Every year, thousands of young women go for a baseline mammogram, nervous and anxious due to this new experience, yet sure that they have nothing to worry about. They leave the medical facility and wait a few days to get a “happy gram” in the mail: a note that proclaims all is well, that there was “nothing suspicious” and to remember to call for next year’s appointment.
But next year’s appointment may be too late. Sixty percent of young women’s breasts are dense, and due to this, mammograms miss half of dense breast tissue cancers. And it’s not only young women (premenopausal) who need to be concerned: “Dense tissue” describes breast tissue in 43 percent of the female population, including 40 percent of postmenopausal women.
Breast tissue is categorized four ways: almost entirely fat, mostly fat with some dense tissue, moderately dense, and predominantly dense. Women with dense breast tissue are six times more likely to develop breast cancer. And, if they have it in one breast, they are twice as likely to have it in the other.
According to a JAMA Oncology report of 202,748 women, “breast density and body mass index had the largest individual population attributable risk proportion. Thirty-nine percent of premenopausal women and 26 percent of postmenopausal breast cancers could be prevented if breast density in women with dense breasts was reduced by scattered fibroglandular densities on the Breast Imaging Reporting and Data System scale.”
To be clear, mammography has its place, and is needed to determine the density of the breasts, but it shouldn’t be used as a standalone for women who do have dense tissue. Ultrasounds and MRIs, in conjunction with mammograms, should be considered as standard screenings for women with dense breasts, especially those with a previous cancer diagnosis, or who are in another high risk group. Yet, they are not. Women unaware of this cannot begin to advocate for themselves. Medical professionals, who are not mandated to inform patients of their density and possible ramifications, often don’t.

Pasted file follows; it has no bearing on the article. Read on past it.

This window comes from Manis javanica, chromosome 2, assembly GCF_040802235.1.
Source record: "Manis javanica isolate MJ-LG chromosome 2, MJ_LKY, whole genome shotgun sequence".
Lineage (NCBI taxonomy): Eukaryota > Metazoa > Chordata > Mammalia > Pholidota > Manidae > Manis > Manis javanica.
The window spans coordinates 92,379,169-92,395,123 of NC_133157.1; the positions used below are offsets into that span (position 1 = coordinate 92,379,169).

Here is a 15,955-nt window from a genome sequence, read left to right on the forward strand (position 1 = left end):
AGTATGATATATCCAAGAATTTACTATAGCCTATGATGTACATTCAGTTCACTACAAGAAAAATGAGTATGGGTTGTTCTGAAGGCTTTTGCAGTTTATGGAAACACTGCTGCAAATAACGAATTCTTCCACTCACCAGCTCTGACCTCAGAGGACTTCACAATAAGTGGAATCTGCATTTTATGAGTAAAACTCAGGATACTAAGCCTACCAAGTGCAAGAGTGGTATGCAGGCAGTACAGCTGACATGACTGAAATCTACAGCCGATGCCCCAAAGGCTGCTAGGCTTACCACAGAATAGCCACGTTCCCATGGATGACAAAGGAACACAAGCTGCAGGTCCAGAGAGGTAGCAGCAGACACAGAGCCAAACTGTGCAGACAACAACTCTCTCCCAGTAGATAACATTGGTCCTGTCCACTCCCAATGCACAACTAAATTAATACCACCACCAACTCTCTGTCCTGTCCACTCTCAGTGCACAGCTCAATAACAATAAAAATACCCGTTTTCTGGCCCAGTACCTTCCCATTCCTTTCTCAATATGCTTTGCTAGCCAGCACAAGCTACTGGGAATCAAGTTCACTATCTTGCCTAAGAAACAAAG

According to a 2012 RSNA Radiology review, a “Breast Density and Mammography Reporting Act was introduced in the 112th Congress and would require that every mammography report contain information regarding the patient's breast density and language communicating that individuals with more dense breasts may benefit from supplemental screening tests.” The authors conclude by stating, “a mandate to disclose the association increased risk for cancer directly to individual patients seems ethical, reasonable, and appropriate."
Ethical, reasonable and appropriate — these words spoken six years ago echo the importance of notifying women. But currently no national standard to report or disclose breast density exists. Thirty states have worked on bringing laws forward, and a few have succeeded. Utah is not one of them, which is why it is imperative that dialogue in the Beehive State changes. HB258, sponsored by Rep. LaVar Christensen, seeks to do just that: notify women of their tissue type, encouraging further discussions with their medical professional, to include the need for further testing, if deemed necessary based upon risk factors.3 comments on this story
To wit, breast density is recognized as an established independent risk factor for developing breast cancer. In fact, it is a stronger risk than having a first degree relative with the disease (doubled risk), or two first degree relatives (five times risk). Simply put, dense breasts are more likely to develop cancer than if a sister and aunt have both had breast cancer.
Women have a right to know their breast density. They also have a right to know that 3-D mammograms, MRIs and ultrasound screenings can also be employed to better detect cancers. The connection between dense breast tissue and failed regular mammograms is too high to ignore. It is imperative that Utah women be granted the knowledge to become more powerful in protecting their own health.